1. What do we already know about the Wife of Bath from the Prologue? Why do you think Chaucer may emphasize these particular details?
  2. The Wife's opening remarks are an elaborate answer to the exposition of Jerome's "Anti-Jovianian," a misogynist and anti-marital tract. What is the effect of her extended attempts at rebuttal?
  3. What are some ways in which the Wife undercuts her own argument?
  4. To what extent does she make a good case for herself? For sexual enjoyment? Are there arguments she could make but doesn't?
  5. Is the Wife as unconventional as her defensiveness would suggest? Which aspects of her life are orthodox and which less so?
  6. What is the effect of her narration of her life with the five husbands? Is there a progression in her experiences? Is she accurate in claiming authority in describing the woes of marriage?
  7. At the end, to you feel more or less sympathy with her? On what gounds is her reconciliation with Jenekin supposedly based? Is she in fact eager to dominate him?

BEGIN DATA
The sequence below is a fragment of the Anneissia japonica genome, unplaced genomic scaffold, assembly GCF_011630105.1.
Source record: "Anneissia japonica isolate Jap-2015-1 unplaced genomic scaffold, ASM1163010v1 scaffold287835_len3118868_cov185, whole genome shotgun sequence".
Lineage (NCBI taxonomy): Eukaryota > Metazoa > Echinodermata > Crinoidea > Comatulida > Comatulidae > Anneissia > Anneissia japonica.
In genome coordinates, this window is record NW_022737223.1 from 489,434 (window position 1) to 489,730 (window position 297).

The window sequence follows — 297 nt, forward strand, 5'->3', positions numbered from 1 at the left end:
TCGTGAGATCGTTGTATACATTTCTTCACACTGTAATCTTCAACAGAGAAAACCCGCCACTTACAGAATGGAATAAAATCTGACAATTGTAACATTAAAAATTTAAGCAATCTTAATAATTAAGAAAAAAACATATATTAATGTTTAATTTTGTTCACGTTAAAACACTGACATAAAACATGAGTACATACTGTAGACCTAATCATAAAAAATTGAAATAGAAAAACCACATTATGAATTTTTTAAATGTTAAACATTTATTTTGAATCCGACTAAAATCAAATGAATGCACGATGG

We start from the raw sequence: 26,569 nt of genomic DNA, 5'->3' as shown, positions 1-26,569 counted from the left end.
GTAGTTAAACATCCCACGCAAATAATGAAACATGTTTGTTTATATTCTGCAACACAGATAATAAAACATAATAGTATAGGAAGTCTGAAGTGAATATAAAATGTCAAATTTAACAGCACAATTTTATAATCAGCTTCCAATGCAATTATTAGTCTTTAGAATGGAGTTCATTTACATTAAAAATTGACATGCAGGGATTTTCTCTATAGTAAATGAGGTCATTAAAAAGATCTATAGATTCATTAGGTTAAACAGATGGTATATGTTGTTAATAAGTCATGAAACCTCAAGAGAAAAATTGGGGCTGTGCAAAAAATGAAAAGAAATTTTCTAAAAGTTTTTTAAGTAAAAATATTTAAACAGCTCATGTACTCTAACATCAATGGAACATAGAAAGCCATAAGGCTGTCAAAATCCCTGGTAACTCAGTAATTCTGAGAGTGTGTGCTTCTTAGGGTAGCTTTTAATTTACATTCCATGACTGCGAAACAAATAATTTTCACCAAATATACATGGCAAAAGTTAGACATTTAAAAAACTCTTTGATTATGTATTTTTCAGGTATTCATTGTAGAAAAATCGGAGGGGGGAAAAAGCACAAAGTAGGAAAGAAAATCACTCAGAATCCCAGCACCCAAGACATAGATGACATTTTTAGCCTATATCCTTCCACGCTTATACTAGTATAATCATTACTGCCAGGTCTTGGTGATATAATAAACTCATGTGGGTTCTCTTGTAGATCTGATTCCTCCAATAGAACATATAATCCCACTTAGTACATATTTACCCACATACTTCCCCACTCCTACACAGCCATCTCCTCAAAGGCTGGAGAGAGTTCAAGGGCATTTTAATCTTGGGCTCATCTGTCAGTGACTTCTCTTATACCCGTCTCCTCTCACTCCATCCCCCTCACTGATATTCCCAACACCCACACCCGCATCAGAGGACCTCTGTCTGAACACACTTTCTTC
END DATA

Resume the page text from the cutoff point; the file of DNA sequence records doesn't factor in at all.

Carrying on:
8. What effect is created by the interruptions of the Pardoner, Friar, and Summoner?
  9. Why do you think hers is the longest prologue? Is it appropriate that it be longer than the tale itself?
  10. What relation does her tale bear to her preoccupations in her prologue? Is it in fact a tale of female mastery and domination? What does the old woman of the tale desire? What does the tale seem to reveal about the Wife's own fantasy life?
  11. What effect is created by the Wife's repeated intrusion as a narrator in her own tale? Her insertion of anti-feminist jokes and deprecating views on women?
  12. What do you believe is Chaucer's final response to the Wife of Bath? Has this been the portrait of an essentially happy and successful woman? On what gounds does the narrator grant her respect?
  13. If this tale were to be written today, what are some ways in which it might need to be changed for a modern audience?